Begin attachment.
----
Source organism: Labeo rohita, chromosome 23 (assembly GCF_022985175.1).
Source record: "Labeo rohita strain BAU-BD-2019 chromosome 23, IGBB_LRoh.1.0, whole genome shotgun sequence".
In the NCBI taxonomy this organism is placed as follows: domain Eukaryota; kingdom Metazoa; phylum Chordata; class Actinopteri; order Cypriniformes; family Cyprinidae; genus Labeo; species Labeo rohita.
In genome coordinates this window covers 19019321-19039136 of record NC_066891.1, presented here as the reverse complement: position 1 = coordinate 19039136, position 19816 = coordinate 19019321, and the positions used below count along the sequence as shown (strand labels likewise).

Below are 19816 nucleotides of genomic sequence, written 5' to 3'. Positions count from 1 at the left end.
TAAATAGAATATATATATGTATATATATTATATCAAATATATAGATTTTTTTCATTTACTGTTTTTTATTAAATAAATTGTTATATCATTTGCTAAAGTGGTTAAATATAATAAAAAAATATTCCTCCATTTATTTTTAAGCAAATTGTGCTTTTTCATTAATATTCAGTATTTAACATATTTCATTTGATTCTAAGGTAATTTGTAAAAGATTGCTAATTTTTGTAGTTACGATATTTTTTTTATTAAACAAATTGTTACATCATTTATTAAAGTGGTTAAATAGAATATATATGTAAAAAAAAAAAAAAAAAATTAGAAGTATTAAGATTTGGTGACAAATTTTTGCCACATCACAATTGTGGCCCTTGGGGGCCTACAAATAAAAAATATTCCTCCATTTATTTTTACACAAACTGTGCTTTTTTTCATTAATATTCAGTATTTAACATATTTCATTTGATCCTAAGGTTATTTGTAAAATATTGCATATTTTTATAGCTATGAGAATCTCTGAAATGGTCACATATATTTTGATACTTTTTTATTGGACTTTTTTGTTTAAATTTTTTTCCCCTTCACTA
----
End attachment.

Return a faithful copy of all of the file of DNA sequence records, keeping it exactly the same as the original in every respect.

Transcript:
Source organism: Labeo rohita, chromosome 23 (assembly GCF_022985175.1).
Source record: "Labeo rohita strain BAU-BD-2019 chromosome 23, IGBB_LRoh.1.0, whole genome shotgun sequence".
In the NCBI taxonomy this organism is placed as follows: domain Eukaryota; kingdom Metazoa; phylum Chordata; class Actinopteri; order Cypriniformes; family Cyprinidae; genus Labeo; species Labeo rohita.
In genome coordinates this window covers 19019321-19039136 of record NC_066891.1, presented here as the reverse complement: position 1 = coordinate 19039136, position 19816 = coordinate 19019321, and the positions used below count along the sequence as shown (strand labels likewise).

Below are 19816 nucleotides of genomic sequence, written 5' to 3'. Positions count from 1 at the left end.
TAAATAGAATATATATATGTATATATATTATATCAAATATATAGATTTTTTTCATTTACTGTTTTTTATTAAATAAATTGTTATATCATTTGCTAAAGTGGTTAAATATAATAAAAAAATATTCCTCCATTTATTTTTAAGCAAATTGTGCTTTTTCATTAATATTCAGTATTTAACATATTTCATTTGATTCTAAGGTAATTTGTAAAAGATTGCTAATTTTTGTAGTTACGATATTTTTTTTATTAAACAAATTGTTACATCATTTATTAAAGTGGTTAAATAGAATATATATGTAAAAAAAAAAAAAAAAAATTAGAAGTATTAAGATTTGGTGACAAATTTTTGCCACATCACAATTGTGGCCCTTGGGGGCCTACAAATAAAAAATATTCCTCCATTTATTTTTACACAAACTGTGCTTTTTTTCATTAATATTCAGTATTTAACATATTTCATTTGATCCTAAGGTTATTTGTAAAATATTGCATATTTTTATAGCTATGAGAATCTCTGAAATGGTCACATATATTTTGATACTTTTTTATTGGACTTTTTTGTTTAAATTTTTTTCCCCTTCACTA